Proverbs 13:22

November 21st, 2012

Can an Ungrateful Pinhead Reform?

I had an interesting experience this week.

We have a Messianic Jew in our church. His name is Mike. Great guy. He’s into end-time preparation and firearms. The other day, out of the blue, he started talking to me about trading securities.

I have no idea why he brought it up. He doesn’t know my past. I used to trade, back when the tech bubble was still in effect. It was easy back then. I paid a big percentage of my law school tuition trading, and I got great results. One year I placed many trades, and I only had one loss. I ate $600 on Microsoft, which was no big deal.

No one believes that, including other people who traded during those pleasant times, but it’s true.

I got out of trading right before the bubble popped. I think it was 1998. I saw trouble coming, and I sold out. I never went back. I wanted to make money practicing law, and after 9/11 hit, I thought it was only a matter of time until the Muslim extremists blew up the stock exchange. I didn’t want my money sitting there when it happened. Banks looked much better. If your stock goes to zero after a bomb goes off, you’re dead. If your money is sitting in a bank, nothing happens, OR insurance covers it. And I thought we might be looking at deflation. That was before I fully comprehended the foolishness of Ben Bernanke.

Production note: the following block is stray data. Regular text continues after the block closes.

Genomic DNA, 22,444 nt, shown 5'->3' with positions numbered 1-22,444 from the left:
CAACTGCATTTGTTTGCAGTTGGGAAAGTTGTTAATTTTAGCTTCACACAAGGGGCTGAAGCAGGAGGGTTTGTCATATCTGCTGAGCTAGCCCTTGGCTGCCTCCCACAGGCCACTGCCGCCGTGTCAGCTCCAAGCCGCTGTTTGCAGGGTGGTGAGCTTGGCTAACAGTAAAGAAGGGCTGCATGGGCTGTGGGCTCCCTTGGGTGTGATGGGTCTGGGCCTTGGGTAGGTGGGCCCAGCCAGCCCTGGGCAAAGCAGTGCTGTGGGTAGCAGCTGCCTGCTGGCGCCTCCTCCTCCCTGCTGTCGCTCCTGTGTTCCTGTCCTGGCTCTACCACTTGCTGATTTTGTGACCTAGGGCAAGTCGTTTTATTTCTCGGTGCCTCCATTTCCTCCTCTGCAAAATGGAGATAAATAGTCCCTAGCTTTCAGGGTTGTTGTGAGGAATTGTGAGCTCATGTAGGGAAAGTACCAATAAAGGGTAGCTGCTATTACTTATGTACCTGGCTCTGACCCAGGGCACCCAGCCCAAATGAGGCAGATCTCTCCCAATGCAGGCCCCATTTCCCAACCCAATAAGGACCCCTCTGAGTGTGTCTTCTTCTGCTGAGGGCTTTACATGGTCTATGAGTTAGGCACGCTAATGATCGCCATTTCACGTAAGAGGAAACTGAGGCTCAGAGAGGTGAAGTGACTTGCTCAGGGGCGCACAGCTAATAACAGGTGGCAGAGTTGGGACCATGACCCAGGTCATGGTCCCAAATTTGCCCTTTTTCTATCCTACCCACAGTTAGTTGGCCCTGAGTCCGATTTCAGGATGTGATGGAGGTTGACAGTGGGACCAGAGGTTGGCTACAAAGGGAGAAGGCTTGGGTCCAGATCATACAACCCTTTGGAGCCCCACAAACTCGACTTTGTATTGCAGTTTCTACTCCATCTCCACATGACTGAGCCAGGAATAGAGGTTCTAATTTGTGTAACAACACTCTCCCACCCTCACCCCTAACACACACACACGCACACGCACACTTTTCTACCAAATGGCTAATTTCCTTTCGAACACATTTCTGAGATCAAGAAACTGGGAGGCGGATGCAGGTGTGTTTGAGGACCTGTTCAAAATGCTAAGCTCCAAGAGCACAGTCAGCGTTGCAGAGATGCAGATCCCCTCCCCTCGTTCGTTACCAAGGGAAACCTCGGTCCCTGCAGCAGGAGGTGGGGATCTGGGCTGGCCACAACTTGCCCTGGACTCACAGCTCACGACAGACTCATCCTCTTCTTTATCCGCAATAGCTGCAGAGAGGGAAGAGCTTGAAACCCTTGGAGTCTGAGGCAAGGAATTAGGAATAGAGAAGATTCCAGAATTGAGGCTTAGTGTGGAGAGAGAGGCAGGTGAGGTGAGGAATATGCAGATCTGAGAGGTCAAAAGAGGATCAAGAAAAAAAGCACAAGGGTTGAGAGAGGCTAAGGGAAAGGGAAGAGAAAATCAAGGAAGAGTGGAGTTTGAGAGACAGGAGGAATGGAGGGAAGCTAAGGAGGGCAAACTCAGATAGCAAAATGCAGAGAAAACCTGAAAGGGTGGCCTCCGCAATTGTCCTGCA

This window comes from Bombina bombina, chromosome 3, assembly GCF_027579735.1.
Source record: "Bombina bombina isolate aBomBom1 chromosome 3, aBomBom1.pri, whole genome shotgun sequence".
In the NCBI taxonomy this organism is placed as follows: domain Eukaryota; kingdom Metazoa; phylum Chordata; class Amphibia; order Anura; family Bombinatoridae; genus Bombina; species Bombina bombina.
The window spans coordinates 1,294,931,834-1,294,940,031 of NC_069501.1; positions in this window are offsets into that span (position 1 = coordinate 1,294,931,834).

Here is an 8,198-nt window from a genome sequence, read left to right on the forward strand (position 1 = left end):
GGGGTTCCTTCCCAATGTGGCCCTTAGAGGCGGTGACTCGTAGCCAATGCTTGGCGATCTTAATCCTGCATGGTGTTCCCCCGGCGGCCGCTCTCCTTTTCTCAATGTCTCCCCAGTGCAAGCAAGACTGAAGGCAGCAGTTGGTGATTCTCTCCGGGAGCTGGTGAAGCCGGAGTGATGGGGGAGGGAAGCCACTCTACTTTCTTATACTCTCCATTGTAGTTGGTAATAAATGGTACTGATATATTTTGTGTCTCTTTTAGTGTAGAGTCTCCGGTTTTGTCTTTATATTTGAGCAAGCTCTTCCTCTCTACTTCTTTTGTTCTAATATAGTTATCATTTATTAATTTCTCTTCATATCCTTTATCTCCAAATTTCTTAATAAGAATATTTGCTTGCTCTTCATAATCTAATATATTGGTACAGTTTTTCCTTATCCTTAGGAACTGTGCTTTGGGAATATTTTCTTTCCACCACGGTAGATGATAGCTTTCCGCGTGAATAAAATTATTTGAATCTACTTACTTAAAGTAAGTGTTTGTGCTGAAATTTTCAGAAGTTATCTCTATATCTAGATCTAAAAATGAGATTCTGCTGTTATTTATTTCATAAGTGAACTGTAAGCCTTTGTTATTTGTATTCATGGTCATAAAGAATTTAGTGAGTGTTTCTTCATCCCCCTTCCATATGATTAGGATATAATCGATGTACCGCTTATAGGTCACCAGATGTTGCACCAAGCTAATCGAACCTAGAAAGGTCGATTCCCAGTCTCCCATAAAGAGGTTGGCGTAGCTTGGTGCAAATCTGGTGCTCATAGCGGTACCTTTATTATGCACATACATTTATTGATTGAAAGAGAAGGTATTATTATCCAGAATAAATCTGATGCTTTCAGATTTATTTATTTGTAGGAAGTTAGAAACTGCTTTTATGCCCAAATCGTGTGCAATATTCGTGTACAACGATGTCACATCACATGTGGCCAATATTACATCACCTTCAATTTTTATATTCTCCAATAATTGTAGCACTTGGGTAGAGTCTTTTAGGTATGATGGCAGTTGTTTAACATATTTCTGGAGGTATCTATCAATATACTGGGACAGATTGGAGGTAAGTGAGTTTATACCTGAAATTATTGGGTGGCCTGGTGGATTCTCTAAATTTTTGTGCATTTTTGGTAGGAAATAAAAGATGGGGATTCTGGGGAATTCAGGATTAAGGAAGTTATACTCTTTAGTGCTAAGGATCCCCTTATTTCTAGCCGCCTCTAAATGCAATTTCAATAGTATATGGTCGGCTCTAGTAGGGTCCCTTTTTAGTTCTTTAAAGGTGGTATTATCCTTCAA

Funny thing; a whole lot of people really ate it right after I got out. People who thought it would never end. People who had no business trading (actually, they thought they were investing). They lost their retirement money. It was awful. I got out at the peak. Again, no one believes that, but it happened.

Anyway, I looked at trading a year or two ago, and it didn’t look good to me. In the old days, stocks were very volatile, and I followed their stories, so I usually had a good idea which ones were going to go up or down in the near term. Also, stocks moved in big increments; this was before decimalization. When I took a new look, for some reason, it seemed to me that the new decimal prices made it harder to make money on day trades. I can’t recall exactly why I believed this. And it seemed like it was hard to find stocks with nice daily swings. I decided to drop it.

Mike started talking to me about trading, and I was very surprised. He said he was making money. Okay, fine. He’s up this month, right? Over the long run, he’ll get wiped out. The Gambler’s Ruin and so on. I asked him the appropriate questions. He has made money consistently, over a period of years. Not weeks or days. He made so much, the IRS tried to annihilate him. Clearly, he is not gambling.